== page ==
AL: I always had a knack for creative writing growing up. But I’m also very long-winded, and tend to focus much more on the details of a story or scene’s final polish/presentation. Colin has a much stronger ability to see the foundation of a story, and is far more adept at creating the skeleton necessary for a story to be structurally sound in the beginning. After working with Colin, I have developed a new respect for designing a story’s blueprints from the ground up… but he’s still much better at this.
SC: What do you think of screenwriting competitions and conferences? Have they helped your career?
CD: I haven’t been to any screenwriting conferences, but our experience with screenwriting competitions has been nothing but rewarding. Even when we didn’t win competitions, we gained extremely valuable insight in the form of script evaluations. We have learned to value any feedback we receive, and ScreenCraft offers excellent feedback. If you listen, and apply the notes you receive, it will help your script.
SC: What craft or business lesson has made the biggest impact or was the hardest won?
AL: One of the best pieces of advice I ever received was from a production manager on the first Iron Man who is now a successful studio VP: He said if you want to be successful in this business, you’d better learn what your audience wants to see. As great as it is to create a story that means a lot to me, I’ve learned to always be mindful of what I’m spending my time on, and whether or not this can truly lead to the next big thing. Essentially, will people get behind this, audiences and executives? We’ve learned that it is our job to create something so good that it can’t be ignored.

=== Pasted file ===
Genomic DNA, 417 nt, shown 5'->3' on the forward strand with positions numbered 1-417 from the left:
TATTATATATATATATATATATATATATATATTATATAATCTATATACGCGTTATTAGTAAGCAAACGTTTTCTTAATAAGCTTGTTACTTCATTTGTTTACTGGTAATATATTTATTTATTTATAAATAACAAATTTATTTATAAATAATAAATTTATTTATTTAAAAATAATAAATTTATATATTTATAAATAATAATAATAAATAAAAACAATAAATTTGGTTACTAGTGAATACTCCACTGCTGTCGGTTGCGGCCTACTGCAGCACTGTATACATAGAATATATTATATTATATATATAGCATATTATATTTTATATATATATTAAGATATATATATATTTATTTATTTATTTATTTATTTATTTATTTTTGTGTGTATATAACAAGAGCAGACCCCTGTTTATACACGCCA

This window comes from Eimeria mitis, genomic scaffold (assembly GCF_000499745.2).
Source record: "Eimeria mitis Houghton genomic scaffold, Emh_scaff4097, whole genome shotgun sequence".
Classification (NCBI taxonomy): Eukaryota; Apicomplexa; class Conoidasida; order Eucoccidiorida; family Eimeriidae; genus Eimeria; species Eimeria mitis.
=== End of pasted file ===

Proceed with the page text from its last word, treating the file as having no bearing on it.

CD: I’ve been doing professional animation and motion graphics for seven years now, and I have learned much from all my various projects that I have been able to apply to screenwriting. Probably the most valuable lesson I learned is to dispel the notion that writing is something to channel, that it can only happen when you’re inspired and feeling creative. Animation, like writing, is a creative endeavor, and sometimes I would find myself reading a script and looking at a blank computer screen, wondering how I was going to fill it with animation that would fulfill the client’s expectations. Since I was getting paid, I would have no choice but to work – to just start trying. And through this work, inspiration would always sprout. Sometimes it would happen in the first fifteen minutes, sometimes it would come at night after a whole day of trying… but it would always happen eventually because of just sitting down and putting in the hours. And the same is true for me with writing.
SC: What advice do you have for aspiring screenwriters?
CD: I don’t think I’m qualified to give advice. All I can say is what works for me: try to learn from those who’ve done it well. I like to find a movie that I love, then learn everything I can about it. I find the script and read it and break it down. It’s fascinating hearing other voices, and seeing how a screenwriter’s style can be translated into a movie.
AL: Since we have yet to truly be established in this industry, my advice to others would be the advice I’ve been given that I feel has really helped us push through difficult times. First, be aware of whether or not there is a market for what you are spending your time on. If there isn’t, someone else somewhere else is going to pass you by, because they are focused on that. Second, be a good collaborator. Surround yourself with good people. There is absolutely no way I would be where I am now without the working relationship I have with Colin, as well as with many others who have been incredibly supportive along the way.
SC: And what’s next for you two, career- and project-wise?
AL: We are currently developing several new high-concept screenplays… ones that will hopefully lead to our ability to produce and direct. Our recent feature doc, Out of Nothing, hits theaters in the U.S. this May, and has already been released internationally. Due to the success of that film, we’re joining with our amazing production team once more to produce another feature doc while we continue writing.
Our thanks and congratulations to Colin and Andrew! ScreenCraft is proud to be part of your journey.
Find out more about their projects at P-51 Pictures.